[Loadstone] Routes and trips.

Shawn Kirkpatrick shawn at odyssey.cm.nu
Wed Oct 10 08:30:20 BST 2007

Let me take care of this cost worry right now. Loadstone is open source free 
software licensed under the Gnu public license (GPL). This applies to the 
data on the point share site as well. This means that the software is free 
to use and modify. It can also be redistributed by anyone as long as they 
abide by the GPL license. This means that even if the program ever did go 
commercial the open source free version would always be available. This 
would be a project fork. There's no intension of this happening. At the very 
least it would cause problems on a technicle level since some essential 
parts of the code are based on code licensed under the GPL from other 
projects. It would also cause problems with distributing the point share 
data since a lot of that is community entered. It would also be a pretty 
rude thing to do to the Loadstone community we've built up.
This isn't to say that we wouldn't like to make money on this, of course we 
would but if there were to be a commercial part it would be some optional 
component. Maybe additional services? support? We haven't come up with 
anything yet.
I think running the project as an open source project has resulted in a 
better program. It might not make anyone rich but we get other results whos 
value is harder to quantify.
As for the program's simplisity and features, I think the trick is to have a 
lot of powerful features while keeping the program easy to use.
There are a lot of programs that already do these things but they can have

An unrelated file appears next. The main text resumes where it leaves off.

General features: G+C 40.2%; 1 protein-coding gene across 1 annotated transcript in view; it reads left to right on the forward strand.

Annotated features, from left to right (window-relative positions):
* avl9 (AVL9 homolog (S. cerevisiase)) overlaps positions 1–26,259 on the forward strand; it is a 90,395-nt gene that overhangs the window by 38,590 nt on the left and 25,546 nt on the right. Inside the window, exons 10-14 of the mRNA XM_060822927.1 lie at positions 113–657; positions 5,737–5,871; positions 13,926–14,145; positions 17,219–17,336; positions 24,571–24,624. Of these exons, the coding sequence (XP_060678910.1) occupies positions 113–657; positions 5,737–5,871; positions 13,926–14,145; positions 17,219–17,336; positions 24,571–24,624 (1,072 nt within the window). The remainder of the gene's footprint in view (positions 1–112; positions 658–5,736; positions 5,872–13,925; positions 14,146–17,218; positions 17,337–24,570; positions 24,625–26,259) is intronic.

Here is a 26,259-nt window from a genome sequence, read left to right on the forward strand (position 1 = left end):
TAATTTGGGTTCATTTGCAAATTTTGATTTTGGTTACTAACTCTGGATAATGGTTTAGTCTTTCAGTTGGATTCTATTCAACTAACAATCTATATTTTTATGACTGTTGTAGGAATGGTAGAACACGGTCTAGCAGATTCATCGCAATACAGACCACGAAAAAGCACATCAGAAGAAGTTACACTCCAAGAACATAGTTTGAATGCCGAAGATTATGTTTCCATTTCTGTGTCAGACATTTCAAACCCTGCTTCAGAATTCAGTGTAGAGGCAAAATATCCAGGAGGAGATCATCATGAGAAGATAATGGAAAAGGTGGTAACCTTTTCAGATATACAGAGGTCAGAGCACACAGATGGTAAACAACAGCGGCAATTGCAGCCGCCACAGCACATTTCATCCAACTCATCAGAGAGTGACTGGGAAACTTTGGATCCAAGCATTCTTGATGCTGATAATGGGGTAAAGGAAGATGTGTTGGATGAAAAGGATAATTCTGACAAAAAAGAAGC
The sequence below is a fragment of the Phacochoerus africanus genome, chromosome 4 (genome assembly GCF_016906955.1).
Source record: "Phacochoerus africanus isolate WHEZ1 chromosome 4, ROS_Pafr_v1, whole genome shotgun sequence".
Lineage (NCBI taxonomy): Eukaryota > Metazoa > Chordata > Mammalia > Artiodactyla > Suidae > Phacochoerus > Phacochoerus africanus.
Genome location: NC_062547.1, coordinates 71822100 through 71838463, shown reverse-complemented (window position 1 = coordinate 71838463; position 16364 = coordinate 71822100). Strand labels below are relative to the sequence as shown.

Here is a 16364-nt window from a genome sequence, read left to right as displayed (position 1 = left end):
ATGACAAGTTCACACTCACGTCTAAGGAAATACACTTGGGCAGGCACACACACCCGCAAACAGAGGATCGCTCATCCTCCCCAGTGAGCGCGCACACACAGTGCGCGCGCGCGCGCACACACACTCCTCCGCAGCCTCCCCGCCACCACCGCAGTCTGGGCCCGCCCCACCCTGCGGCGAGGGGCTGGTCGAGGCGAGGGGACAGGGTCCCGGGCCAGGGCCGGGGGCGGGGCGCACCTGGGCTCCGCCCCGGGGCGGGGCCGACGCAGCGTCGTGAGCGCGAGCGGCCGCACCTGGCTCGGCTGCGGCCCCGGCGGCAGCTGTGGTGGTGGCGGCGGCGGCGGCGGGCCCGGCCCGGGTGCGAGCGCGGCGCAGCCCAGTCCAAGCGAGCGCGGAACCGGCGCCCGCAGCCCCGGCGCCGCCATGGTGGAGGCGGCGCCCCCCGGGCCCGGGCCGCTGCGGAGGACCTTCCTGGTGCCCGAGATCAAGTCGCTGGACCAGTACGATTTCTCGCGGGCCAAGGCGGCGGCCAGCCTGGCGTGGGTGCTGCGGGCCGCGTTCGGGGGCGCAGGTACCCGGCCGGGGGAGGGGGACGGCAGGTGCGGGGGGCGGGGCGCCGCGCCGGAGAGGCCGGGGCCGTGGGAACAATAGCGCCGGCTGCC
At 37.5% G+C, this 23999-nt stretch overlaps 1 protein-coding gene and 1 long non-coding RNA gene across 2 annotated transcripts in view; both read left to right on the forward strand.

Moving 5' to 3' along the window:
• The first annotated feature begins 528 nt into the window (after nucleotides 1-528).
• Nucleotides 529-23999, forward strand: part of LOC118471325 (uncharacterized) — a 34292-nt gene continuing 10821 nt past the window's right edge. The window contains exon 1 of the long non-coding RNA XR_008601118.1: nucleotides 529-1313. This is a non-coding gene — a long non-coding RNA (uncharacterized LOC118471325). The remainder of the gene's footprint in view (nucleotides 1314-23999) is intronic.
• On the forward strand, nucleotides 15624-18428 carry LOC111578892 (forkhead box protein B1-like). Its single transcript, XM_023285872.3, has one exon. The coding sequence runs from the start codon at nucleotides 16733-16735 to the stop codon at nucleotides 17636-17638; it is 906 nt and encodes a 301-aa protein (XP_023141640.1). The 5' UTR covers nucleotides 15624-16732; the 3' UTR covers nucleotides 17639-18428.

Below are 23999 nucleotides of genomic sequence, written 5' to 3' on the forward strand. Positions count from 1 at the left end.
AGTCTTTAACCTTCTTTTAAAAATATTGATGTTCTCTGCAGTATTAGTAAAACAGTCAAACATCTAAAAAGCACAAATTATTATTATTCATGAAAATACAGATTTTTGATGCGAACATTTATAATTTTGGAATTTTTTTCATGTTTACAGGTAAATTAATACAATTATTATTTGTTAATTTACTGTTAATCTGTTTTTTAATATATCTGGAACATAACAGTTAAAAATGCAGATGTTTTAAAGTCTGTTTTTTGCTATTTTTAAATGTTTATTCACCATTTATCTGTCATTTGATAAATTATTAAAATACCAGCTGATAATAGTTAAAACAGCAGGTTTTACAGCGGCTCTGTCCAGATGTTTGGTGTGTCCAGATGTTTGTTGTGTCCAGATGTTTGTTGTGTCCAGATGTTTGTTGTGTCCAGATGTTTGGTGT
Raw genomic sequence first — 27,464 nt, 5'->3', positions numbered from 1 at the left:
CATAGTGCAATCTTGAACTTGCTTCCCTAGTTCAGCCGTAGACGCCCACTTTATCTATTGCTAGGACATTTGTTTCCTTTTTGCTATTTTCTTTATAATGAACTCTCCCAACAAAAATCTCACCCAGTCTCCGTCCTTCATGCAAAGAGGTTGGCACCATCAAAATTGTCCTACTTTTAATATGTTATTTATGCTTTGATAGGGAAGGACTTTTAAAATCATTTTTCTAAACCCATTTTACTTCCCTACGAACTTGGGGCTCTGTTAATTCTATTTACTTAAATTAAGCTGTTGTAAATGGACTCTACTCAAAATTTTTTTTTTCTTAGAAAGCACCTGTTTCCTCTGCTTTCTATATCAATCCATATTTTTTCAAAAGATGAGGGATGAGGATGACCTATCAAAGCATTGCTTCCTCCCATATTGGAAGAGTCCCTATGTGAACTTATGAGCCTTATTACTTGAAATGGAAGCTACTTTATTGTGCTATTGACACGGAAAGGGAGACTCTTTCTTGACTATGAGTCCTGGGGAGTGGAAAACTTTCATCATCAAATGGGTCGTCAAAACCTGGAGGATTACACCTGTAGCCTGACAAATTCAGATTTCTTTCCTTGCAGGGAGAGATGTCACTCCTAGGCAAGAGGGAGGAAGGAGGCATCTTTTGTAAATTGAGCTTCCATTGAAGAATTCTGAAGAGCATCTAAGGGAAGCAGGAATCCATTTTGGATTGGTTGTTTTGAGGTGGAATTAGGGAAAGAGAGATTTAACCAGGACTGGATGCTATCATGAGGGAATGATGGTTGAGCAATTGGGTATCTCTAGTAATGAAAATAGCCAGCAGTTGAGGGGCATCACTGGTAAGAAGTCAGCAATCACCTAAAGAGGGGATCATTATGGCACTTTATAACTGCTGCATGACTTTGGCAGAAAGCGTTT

some problems. As you point out, a lot of the time the costs are just too 
high. Sometimes the program doesn't cost too much but you have to pay for 
map data. In the case of wayfinder access, the cost is too high and then you 
have to pay for a subscription to the mapping service as well as any data 
charges involved in accessing it. Sometimes these programs are sort of 
accessible but weren't really designed with that in mind. The idea of 
Loadstone is to try to work around as many of these problems as possible. 
Unfortunately this can mean reinventing the weel sometimes. This is also a 
side effect of being an open source project, the commercial software makers 
aren't willing to share code or data with an open project.

On Tue, 9 Oct 2007, Charlie Richardson wrote:

> I don't mean to be cynical or anything, but doesn't Wayfinder Navigator and Wayfinder Access already do this route thing?  After Loadstone becomes everything every other GPS program is will it still be a low cost option?
> Wayfinder Access is $395 does the basic stuff, but once in driving mode is Wayfinder Navigator and does all the route turns up until you reach your destination.  It also has 20 million points of interest.
> I don't own Wayfinder because it does more than I need and my needs aren't worth spending $395, which is why I've been using Loadstone.  I know I've been criticized for my opinions of keeping it simple and if you need the bells and whistles it already exist, but isn't this eventually reinventing the wheel?
>  ----- Original Message -----
>  From: Rob Melchers
>  To: loadstone at loadstone-gps.com
>  Sent: Tuesday, October 09, 2007 10:07 PM
>  Subject: Re: [Loadstone] Routes and trips.
>  I would be interested in hearing how users imagine the presentation of routes, tracks or whatever you like to call them. As far as I can see it the only way a route becomes useful is if commands like 'turn left' or 'cross the street' are announced by the program. Simply ordering points in the database in an order in which you would like to follow them does little good, as Loadstone is built to announce the closest point in the direction of travel and ignores the order in which points are stored in the database or the lists of checkpoints. Is it possible to incorporate directional commands in the program based on a user defined point sequence, keeping in mind that a left turn becomes a right turn on your way back?
>  At 10/9/2007, you wrote:
>    It sounds like you have an unusual dataset. Is this street data actually
>    line segments? If so, then more useful things can be done with it. The